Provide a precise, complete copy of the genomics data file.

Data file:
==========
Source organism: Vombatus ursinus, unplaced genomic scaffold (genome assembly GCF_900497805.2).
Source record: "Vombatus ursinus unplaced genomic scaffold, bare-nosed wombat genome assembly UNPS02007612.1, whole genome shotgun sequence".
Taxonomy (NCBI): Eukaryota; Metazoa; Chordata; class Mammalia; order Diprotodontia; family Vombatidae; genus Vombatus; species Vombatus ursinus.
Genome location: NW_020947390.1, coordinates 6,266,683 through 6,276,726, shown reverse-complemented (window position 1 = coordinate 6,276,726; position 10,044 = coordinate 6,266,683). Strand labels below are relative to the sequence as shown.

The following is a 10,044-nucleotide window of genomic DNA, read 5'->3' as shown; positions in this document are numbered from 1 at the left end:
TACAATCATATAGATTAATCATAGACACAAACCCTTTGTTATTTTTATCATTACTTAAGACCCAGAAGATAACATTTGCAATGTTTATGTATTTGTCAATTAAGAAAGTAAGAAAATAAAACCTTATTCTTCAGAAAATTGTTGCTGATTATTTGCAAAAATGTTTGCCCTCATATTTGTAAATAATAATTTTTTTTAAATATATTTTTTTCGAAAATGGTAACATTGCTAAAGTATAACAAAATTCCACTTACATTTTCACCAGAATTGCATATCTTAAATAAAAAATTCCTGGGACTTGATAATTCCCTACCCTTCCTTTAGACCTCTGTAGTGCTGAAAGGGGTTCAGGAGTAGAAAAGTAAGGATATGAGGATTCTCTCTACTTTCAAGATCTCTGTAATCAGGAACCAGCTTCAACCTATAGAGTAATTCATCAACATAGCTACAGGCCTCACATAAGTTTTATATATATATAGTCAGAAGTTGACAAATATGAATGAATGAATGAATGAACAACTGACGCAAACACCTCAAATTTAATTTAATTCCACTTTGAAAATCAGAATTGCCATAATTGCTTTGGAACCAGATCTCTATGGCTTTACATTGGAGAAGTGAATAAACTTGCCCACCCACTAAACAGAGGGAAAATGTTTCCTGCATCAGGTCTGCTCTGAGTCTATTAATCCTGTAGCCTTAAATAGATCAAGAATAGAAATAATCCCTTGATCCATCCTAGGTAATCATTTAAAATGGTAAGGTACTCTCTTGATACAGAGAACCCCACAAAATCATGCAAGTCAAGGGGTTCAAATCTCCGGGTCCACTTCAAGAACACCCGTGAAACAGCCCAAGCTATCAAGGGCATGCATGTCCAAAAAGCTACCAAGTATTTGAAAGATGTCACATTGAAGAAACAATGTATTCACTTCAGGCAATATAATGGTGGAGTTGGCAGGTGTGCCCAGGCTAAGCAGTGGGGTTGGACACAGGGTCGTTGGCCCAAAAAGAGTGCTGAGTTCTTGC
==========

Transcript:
Source organism: Vombatus ursinus, unplaced genomic scaffold (genome assembly GCF_900497805.2).
Source record: "Vombatus ursinus unplaced genomic scaffold, bare-nosed wombat genome assembly UNPS02007612.1, whole genome shotgun sequence".
Taxonomy (NCBI): Eukaryota; Metazoa; Chordata; class Mammalia; order Diprotodontia; family Vombatidae; genus Vombatus; species Vombatus ursinus.
Genome location: NW_020947390.1, coordinates 6,266,683 through 6,276,726, shown reverse-complemented (window position 1 = coordinate 6,276,726; position 10,044 = coordinate 6,266,683). Strand labels below are relative to the sequence as shown.

The following is a 10,044-nucleotide window of genomic DNA, read 5'->3' as shown; positions in this document are numbered from 1 at the left end:
TACAATCATATAGATTAATCATAGACACAAACCCTTTGTTATTTTTATCATTACTTAAGACCCAGAAGATAACATTTGCAATGTTTATGTATTTGTCAATTAAGAAAGTAAGAAAATAAAACCTTATTCTTCAGAAAATTGTTGCTGATTATTTGCAAAAATGTTTGCCCTCATATTTGTAAATAATAATTTTTTTTAAATATATTTTTTTCGAAAATGGTAACATTGCTAAAGTATAACAAAATTCCACTTACATTTTCACCAGAATTGCATATCTTAAATAAAAAATTCCTGGGACTTGATAATTCCCTACCCTTCCTTTAGACCTCTGTAGTGCTGAAAGGGGTTCAGGAGTAGAAAAGTAAGGATATGAGGATTCTCTCTACTTTCAAGATCTCTGTAATCAGGAACCAGCTTCAACCTATAGAGTAATTCATCAACATAGCTACAGGCCTCACATAAGTTTTATATATATATAGTCAGAAGTTGACAAATATGAATGAATGAATGAATGAACAACTGACGCAAACACCTCAAATTTAATTTAATTCCACTTTGAAAATCAGAATTGCCATAATTGCTTTGGAACCAGATCTCTATGGCTTTACATTGGAGAAGTGAATAAACTTGCCCACCCACTAAACAGAGGGAAAATGTTTCCTGCATCAGGTCTGCTCTGAGTCTATTAATCCTGTAGCCTTAAATAGATCAAGAATAGAAATAATCCCTTGATCCATCCTAGGTAATCATTTAAAATGGTAAGGTACTCTCTTGATACAGAGAACCCCACAAAATCATGCAAGTCAAGGGGTTCAAATCTCCGGGTCCACTTCAAGAACACCCGTGAAACAGCCCAAGCTATCAAGGGCATGCATGTCCAAAAAGCTACCAAGTATTTGAAAGATGTCACATTGAAGAAACAATGTATTCACTTCAGGCAATATAATGGTGGAGTTGGCAGGTGTGCCCAGGCTAAGCAGTGGGGTTGGACACAGGGTCGTTGGCCCAAAAAGAGTGCTGAGTTCTTGC